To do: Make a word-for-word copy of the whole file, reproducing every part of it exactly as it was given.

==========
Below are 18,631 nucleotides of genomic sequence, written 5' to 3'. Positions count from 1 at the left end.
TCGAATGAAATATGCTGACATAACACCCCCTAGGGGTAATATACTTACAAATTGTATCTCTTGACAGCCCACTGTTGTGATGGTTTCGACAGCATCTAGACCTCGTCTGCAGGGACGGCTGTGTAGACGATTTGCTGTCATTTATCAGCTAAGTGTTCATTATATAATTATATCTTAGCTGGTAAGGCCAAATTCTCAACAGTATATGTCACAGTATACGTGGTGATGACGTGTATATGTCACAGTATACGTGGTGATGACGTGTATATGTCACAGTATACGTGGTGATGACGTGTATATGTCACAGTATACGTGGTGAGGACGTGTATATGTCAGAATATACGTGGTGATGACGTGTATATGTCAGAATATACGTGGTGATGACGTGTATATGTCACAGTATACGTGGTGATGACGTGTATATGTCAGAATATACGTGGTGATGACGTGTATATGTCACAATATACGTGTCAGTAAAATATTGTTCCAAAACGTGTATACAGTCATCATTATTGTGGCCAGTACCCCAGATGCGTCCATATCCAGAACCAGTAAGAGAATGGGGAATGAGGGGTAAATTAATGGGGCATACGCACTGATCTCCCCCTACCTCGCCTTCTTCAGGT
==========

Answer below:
Below are 18,631 nucleotides of genomic sequence, written 5' to 3'. Positions count from 1 at the left end.
TCGAATGAAATATGCTGACATAACACCCCCTAGGGGTAATATACTTACAAATTGTATCTCTTGACAGCCCACTGTTGTGATGGTTTCGACAGCATCTAGACCTCGTCTGCAGGGACGGCTGTGTAGACGATTTGCTGTCATTTATCAGCTAAGTGTTCATTATATAATTATATCTTAGCTGGTAAGGCCAAATTCTCAACAGTATATGTCACAGTATACGTGGTGATGACGTGTATATGTCACAGTATACGTGGTGATGACGTGTATATGTCACAGTATACGTGGTGATGACGTGTATATGTCACAGTATACGTGGTGAGGACGTGTATATGTCAGAATATACGTGGTGATGACGTGTATATGTCAGAATATACGTGGTGATGACGTGTATATGTCACAGTATACGTGGTGATGACGTGTATATGTCAGAATATACGTGGTGATGACGTGTATATGTCACAATATACGTGTCAGTAAAATATTGTTCCAAAACGTGTATACAGTCATCATTATTGTGGCCAGTACCCCAGATGCGTCCATATCCAGAACCAGTAAGAGAATGGGGAATGAGGGGTAAATTAATGGGGCATACGCACTGATCTCCCCCTACCTCGCCTTCTTCAGGT